“in the attention economy of the internet, value is not measured in financial terms, but in numbers of unique users, links and search engine results. Once results have been achieved in terms of quantity, the criteria of quality obviously reappears: the value of an online project thus also – and above all – depends on whether it is being talked about in contexts like Rhizome, Neural and We-make-money-not-art, whether it has attracted the attention of certain critics, and whether it has been exhibited in certain settings, online and off-line. The aura of the work of art, removed by the functional design of the screen we use to look at it, its infinite reproducibility without loss of quality, its accessibility and complete lack of financial value, re-emerges in the form of “tag clouds”. […] But an economy based purely on attention also has its weak points, the main one being its impermanence, something which does not suit works of art. Ultimately this is probably the reason why Net Art never developed into an independent art world, remaining mainly an extraordinary opportunity. […] For the younger generations, in any case, it is no longer a question of “translating” works created on the web to suit traditional exhibition venues and the art market, but simply operating on all the available platforms.”


“Rather than being a structured world with borders, for art the net is a border territory. It does not have confines, but rather represents a threshold: a point of encounter and exchange for different situations and cultures. Yet even the net has gradually developed its own filters and points of access, with a series of journals, portals and collections that lend authority to a work or an artist due to the simple fact of having produced it, linked to it or talked about it. […] Yet on the net, unlike in the two highly institutionalized worlds described previously, this credibility is a fragile thing, and there is always the opportunity of commanding the same level of attention as these sites offer (or more), but without going through them. The current dynamics of the Web 2.0, in particular, enable new players to enter rapidly into competition with more established situations. […] One reason for this is that the net lacks various “sanctioning” mechanisms that continue to play an important role in the so-called real world […] surfing the net is basically a private experience, and the socializing it offers is organized in a different way to real life. Reputations are never a given, but constantly have to be earned.”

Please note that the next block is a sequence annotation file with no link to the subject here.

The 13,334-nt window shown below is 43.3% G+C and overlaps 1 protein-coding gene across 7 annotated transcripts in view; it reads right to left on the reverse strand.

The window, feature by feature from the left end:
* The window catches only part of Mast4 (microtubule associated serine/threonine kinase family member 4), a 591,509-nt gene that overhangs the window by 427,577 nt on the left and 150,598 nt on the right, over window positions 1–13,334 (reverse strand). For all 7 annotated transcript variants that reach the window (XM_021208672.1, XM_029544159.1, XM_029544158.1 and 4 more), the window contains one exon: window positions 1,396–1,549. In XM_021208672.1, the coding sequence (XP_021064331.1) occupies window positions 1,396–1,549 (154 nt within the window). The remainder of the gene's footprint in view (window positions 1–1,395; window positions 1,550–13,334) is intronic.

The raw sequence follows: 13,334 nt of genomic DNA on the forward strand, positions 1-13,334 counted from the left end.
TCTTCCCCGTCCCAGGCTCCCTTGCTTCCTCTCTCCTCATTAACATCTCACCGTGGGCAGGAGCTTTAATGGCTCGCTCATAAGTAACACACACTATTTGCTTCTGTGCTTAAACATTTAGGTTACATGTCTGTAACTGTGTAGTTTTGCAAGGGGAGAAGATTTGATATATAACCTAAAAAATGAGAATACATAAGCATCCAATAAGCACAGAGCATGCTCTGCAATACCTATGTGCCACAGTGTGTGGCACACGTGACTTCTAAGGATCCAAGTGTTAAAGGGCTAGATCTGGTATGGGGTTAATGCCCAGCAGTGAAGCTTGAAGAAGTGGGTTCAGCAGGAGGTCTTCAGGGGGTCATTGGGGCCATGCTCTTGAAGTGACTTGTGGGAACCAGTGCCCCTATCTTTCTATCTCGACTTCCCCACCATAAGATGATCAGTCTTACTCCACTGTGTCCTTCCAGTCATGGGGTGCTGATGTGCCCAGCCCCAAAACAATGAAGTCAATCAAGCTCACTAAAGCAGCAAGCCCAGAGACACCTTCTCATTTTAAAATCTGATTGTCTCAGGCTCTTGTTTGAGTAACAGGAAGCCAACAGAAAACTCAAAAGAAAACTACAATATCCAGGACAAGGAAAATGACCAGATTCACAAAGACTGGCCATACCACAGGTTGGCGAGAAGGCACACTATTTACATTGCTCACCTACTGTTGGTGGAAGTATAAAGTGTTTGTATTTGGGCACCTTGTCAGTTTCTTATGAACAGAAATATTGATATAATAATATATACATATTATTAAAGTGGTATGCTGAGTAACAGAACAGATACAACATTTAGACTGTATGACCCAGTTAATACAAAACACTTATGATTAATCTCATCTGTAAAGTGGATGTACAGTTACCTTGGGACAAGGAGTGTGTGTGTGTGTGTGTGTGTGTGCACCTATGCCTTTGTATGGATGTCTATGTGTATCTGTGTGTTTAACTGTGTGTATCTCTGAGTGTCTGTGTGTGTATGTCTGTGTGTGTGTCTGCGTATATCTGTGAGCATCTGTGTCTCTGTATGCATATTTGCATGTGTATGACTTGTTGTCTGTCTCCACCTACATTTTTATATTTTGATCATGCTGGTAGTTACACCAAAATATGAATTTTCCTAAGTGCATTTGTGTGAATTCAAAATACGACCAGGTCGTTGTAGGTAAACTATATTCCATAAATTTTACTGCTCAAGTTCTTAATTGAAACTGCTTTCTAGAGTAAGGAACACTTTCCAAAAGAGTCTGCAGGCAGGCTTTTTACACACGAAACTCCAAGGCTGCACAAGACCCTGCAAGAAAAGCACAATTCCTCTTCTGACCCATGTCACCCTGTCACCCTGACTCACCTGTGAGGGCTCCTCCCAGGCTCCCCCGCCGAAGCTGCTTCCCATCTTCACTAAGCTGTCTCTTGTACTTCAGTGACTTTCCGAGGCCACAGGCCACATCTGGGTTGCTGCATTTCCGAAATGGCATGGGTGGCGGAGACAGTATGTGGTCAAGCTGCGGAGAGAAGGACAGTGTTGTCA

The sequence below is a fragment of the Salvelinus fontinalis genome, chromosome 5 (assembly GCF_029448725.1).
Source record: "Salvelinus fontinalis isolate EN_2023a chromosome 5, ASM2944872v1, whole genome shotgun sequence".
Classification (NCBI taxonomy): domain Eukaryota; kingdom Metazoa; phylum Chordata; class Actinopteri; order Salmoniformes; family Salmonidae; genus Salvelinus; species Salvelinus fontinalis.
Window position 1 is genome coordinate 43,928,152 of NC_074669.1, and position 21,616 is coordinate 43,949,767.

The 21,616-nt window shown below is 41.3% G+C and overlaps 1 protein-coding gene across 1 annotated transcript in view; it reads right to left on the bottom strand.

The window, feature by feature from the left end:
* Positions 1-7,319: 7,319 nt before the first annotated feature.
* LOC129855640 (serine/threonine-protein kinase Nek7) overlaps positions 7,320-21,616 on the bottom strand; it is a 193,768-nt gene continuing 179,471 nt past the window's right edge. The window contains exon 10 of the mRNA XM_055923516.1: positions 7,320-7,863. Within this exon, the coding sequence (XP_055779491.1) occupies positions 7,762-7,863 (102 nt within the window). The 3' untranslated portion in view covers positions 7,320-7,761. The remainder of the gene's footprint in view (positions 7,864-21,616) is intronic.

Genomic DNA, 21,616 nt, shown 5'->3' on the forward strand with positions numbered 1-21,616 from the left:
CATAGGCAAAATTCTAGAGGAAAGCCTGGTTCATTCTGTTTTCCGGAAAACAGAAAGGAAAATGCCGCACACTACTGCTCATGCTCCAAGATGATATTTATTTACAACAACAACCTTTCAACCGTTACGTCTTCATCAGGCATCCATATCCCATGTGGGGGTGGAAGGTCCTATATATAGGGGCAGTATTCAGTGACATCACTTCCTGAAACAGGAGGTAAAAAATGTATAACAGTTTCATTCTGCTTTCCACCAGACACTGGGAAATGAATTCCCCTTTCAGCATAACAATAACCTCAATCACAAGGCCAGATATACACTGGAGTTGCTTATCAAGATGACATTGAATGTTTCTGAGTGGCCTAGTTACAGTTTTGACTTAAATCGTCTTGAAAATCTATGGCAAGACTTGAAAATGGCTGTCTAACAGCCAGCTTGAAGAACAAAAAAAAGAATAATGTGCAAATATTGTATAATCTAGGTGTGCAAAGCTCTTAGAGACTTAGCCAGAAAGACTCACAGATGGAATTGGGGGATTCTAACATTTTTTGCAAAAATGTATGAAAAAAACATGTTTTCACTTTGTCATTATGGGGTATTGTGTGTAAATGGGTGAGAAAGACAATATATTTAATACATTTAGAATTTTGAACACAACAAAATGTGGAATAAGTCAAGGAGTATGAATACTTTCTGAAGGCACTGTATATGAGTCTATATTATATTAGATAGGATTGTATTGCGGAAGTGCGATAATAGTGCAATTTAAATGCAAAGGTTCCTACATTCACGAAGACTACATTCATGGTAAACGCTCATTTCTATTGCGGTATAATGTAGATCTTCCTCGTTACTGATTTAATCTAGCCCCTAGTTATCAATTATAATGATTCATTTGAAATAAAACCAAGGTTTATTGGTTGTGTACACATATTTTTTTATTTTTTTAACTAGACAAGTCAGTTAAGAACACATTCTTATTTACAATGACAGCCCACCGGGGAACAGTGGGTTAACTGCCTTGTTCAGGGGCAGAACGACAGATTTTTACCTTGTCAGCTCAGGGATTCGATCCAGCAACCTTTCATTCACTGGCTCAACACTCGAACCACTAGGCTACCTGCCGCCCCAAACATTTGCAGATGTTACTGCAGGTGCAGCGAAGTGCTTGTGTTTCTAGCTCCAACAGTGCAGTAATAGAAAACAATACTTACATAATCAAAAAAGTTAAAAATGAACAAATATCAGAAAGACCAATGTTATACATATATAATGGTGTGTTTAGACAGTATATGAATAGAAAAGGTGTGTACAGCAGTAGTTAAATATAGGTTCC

“while there is no such thing as a “net artist”, in view of the fact that the web is not chosen as an exclusive medium, and indeed is often used on an occasional basis, when artists decide to produce a project on the net they undoubtedly have to tackle a series of prerogatives which are not secondary to the nature of the project, and it is true that many artists, setting aside all reservations, embrace these unconditionally, seeing them as an opportunity to strike a mortal blow to some of the dogmas of the art system. In the first place, working on the web means abandoning the notion of authorship, or at least continually having to renegotiate it; working with others, and leaving the user, or software to perform part of the creative process. Identity itself can be simulated or constructed. While the romantic legend of the artistic genius could have survived in certain conditions, the net sounded its death knell. […] The weakening of the notion of the author went hand in hand with that of the concept of artwork as fetish object. Digital data is replicable and always will be; information is by nature free. […] Lastly, the internet as a medium breaks down the art world’s traditional distinctions between roles: community practices, art as communication and dialogue, the use of a medium that is at once means of production, distribution, promotion, dialogue, consumption and critique, rehashes the mediating role played by institutions, critics and curators, and redistributes these roles between the artists and the public.”